Gunmaking Legacy Continues in Rural Indiana
Please enjoy this article about Marvin Kemper, who is an amazing builder living in Indiana.
The article is by a guest author Amber Kirk.
In the early fifties, the contemporary longrifle movement was still decades from becoming the popular area of interest that now includes a countless number of artisans crafting fine Kentucky rifles, horns, bags, knives and related items. Shortly after returning from the Battle of the Bulge in 1945, Cornell Kemper of Ferdinand, Indiana, began building custom cabinetry for the homebuilding trade. Through the encouragement of a local school teacher and avid gun collector, he would soon apply his skills to crafting Kentucky rifles from the myriad of old busted up Kentuckies that were collecting dust in closets, attics and in gun dealer shops throughout the country. Little did he know that running an ad in a number of national publications that read “Building fancy Kentucky Rifles from your old parts,” would result in droves of requests for newly stocked longrifles. At times, gun dealers would box up and send Cornell 5 or 10 old rifles or an assortment of used parts. By 1952, he was building Kentucky rifles on a fulltime basis. He would continue his craft for nearly fifty years, building his last rifle in 2000 at the age of 84. He was a prolific builder who amassed several thousand rifles over his career. Cornell and his wife, Doris, would raise six daughters and one son, Marvin.
In the early 1960s, a very young Marvin Kemper would spend countless hours playing in the piles of sawdust and wood scraps under the bench in his father’s gunshop. Cornell would exercise great patience and perhaps wisdom in allowing his son to experience his trade, even at a pre-school age. Essentially, Marvin was born into the trade. Today, he still possesses his father’s old bench, complete with all the battle scars of a lifetime of gunmaking. It even includes a number of grooves in the edges where Marvin first polished his skills with a rat-tail file…albeit at the age of 5. Like so many of the gunsmithing families of the eighteenth and nineteenth centuries, it became apparent that Marvin’s daily exposure to his father’s craft would prepare him to carry on the craft. Marvin would build his first rifle at the age of thirteen and continue with various additional rifles of increasing complexity as time went on. Cornell always outsourced the engraving of his rifles. When his engraver moved to Colorado in 1991, he was left without an engraver. Marvin found this to be appropriate time to teach himself this skill and was soon engraving his father’s work. While college, marriage and childrearing consumed much of Marvin’s time over the years, he always maintained a serious interest in the longrifle and continued a dedicated hobby of gunmaking. In the spring of 2013, he made a decision to move away from his corporate “day” job and follow in his father’s footsteps on a full-time basis.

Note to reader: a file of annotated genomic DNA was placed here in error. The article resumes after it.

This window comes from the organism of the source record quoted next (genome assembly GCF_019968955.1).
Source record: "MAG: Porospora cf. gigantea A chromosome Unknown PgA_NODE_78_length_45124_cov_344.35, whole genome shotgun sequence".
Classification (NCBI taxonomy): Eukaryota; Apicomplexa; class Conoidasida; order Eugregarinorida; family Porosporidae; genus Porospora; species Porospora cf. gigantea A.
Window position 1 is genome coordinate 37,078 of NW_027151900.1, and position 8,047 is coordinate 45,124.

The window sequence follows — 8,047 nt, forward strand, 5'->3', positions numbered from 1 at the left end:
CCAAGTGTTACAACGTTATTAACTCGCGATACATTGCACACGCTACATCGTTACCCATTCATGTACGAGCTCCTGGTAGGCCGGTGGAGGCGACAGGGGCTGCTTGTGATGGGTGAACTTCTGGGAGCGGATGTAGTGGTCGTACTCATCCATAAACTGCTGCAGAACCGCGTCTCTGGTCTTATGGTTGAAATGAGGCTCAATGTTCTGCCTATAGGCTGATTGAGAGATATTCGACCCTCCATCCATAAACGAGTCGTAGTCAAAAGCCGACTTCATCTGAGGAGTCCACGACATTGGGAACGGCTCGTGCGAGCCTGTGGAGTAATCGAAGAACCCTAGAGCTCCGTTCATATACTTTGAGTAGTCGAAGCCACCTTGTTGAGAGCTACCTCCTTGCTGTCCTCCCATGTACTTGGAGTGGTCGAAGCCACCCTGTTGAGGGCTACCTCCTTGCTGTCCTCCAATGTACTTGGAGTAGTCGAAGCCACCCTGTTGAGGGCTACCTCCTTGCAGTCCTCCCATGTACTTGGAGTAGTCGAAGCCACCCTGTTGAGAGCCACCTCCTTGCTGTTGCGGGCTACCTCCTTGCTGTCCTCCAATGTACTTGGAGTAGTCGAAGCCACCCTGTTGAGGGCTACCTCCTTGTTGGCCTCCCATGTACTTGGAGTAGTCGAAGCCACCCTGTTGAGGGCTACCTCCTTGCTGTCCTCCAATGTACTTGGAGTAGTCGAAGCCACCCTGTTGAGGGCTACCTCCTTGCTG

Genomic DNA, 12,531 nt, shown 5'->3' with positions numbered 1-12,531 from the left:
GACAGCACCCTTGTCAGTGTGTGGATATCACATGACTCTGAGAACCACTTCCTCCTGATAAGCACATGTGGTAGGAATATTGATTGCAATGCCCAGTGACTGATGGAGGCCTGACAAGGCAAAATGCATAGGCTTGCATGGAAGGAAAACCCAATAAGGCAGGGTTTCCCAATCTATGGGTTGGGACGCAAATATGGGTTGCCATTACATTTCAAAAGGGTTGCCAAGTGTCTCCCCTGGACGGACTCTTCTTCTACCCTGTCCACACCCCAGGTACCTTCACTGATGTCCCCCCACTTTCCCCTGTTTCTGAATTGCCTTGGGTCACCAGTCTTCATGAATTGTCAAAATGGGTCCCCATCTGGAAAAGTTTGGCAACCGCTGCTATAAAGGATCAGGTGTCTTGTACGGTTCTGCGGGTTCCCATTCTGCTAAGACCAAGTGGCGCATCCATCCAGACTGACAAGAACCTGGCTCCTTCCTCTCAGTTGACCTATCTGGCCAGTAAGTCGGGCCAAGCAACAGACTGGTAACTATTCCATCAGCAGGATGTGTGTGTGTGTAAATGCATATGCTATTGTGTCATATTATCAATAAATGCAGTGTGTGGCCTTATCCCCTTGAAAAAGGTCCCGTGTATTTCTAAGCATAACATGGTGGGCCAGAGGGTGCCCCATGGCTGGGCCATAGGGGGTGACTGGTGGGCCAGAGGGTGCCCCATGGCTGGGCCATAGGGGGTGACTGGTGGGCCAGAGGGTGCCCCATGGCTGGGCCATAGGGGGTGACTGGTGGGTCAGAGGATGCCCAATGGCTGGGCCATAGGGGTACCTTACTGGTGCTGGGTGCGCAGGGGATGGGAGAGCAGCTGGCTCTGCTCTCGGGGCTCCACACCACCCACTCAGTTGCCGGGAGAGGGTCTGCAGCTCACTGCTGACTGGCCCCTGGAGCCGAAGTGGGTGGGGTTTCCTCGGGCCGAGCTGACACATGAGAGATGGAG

Marvin Kemper now builds quality Kentucky longrifles and pistols on a custom order basis. Each piece is typically equipped with flintlock ignition and premium components fitted into a curly maple stock. All are built from the blank and thus, can be built to replicate the work of virtually any of the original Golden Age Kentucky rifles and pistols. Embellishments include relief and/or incised carving, as well as inlays of brass and coin silver. Certain pieces also include fine silver wire inlay. All are engraved in a style consistent with the original makers. Marvin does not consider himself a niche builder, as he finds great fulfillment in building in a broad range of styles. Like many gunmakers, he crafts replicas of the Golden Age arms from Pennsylvania, Virginia and North Carolina regions. He has expanded his work to include a number of accurate replicas of the rifles made by the Bryan family of Lexington Kentucky. One such rifle was recently built and donated to the Contemporary Longrifle Foundation for their annual live auction at the Contemporary Longrifle Association show in Lexington.
Marvin resides near the small town of Wadesville, Indiana, located in Southwest Indiana. He spends each day working the metal and wood that ultimately are transformed into a completed rifle or pistol. When asked what compels him to continue his father’s legacy, he recants, “Like my Dad, I find great joy in producing lonrifles that may ultimately be around hundreds of years from now. Perhaps the greatest indication that my work is genuinely appreciated comes when I have a repeat customer.”